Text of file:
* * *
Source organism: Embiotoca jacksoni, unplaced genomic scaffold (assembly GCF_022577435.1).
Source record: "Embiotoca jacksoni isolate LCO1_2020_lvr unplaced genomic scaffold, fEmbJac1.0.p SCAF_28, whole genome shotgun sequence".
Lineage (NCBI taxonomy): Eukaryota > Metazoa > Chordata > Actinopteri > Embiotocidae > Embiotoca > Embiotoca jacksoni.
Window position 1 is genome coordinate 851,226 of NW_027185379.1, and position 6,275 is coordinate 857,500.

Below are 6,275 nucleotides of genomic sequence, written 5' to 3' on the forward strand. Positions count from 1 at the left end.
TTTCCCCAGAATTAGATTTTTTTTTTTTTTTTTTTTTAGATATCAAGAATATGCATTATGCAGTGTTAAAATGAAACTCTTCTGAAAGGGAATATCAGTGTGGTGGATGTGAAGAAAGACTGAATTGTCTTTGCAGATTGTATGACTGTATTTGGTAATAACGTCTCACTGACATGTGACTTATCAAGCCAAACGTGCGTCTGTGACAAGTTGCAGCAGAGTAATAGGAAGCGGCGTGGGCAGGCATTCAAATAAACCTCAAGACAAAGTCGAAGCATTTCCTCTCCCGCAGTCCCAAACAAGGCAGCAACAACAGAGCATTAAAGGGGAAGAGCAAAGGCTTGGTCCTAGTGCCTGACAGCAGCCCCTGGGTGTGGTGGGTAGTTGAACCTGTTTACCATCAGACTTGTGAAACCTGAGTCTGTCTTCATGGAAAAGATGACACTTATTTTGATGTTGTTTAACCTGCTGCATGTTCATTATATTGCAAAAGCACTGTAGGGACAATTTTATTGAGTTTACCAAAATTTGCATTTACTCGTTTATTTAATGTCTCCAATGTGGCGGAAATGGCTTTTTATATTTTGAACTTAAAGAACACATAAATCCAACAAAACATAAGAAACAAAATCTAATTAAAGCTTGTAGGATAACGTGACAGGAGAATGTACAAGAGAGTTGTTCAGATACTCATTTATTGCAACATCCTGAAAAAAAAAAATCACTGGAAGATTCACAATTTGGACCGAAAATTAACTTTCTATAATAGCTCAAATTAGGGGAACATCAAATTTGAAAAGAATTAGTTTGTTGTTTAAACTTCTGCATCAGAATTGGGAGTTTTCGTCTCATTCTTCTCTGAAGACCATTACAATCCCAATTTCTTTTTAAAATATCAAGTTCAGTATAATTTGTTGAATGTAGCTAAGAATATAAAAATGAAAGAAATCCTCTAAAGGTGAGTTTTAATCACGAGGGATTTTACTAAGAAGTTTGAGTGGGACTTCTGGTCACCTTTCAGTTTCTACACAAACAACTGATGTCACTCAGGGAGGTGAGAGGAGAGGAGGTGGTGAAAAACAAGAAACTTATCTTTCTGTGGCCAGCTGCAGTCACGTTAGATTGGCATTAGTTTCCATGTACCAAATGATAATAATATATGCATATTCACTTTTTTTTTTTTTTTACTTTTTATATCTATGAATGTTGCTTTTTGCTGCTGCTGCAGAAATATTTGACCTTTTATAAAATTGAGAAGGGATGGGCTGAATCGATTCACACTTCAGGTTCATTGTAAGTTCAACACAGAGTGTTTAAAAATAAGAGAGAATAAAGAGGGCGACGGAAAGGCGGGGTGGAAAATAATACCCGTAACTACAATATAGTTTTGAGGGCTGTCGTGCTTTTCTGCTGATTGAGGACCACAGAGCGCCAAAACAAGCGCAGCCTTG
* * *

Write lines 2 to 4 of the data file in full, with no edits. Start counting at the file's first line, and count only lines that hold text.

Source record: "Embiotoca jacksoni isolate LCO1_2020_lvr unplaced genomic scaffold, fEmbJac1.0.p SCAF_28, whole genome shotgun sequence".
Lineage (NCBI taxonomy): Eukaryota > Metazoa > Chordata > Actinopteri > Embiotocidae > Embiotoca > Embiotoca jacksoni.
Window position 1 is genome coordinate 851,226 of NW_027185379.1, and position 6,275 is coordinate 857,500.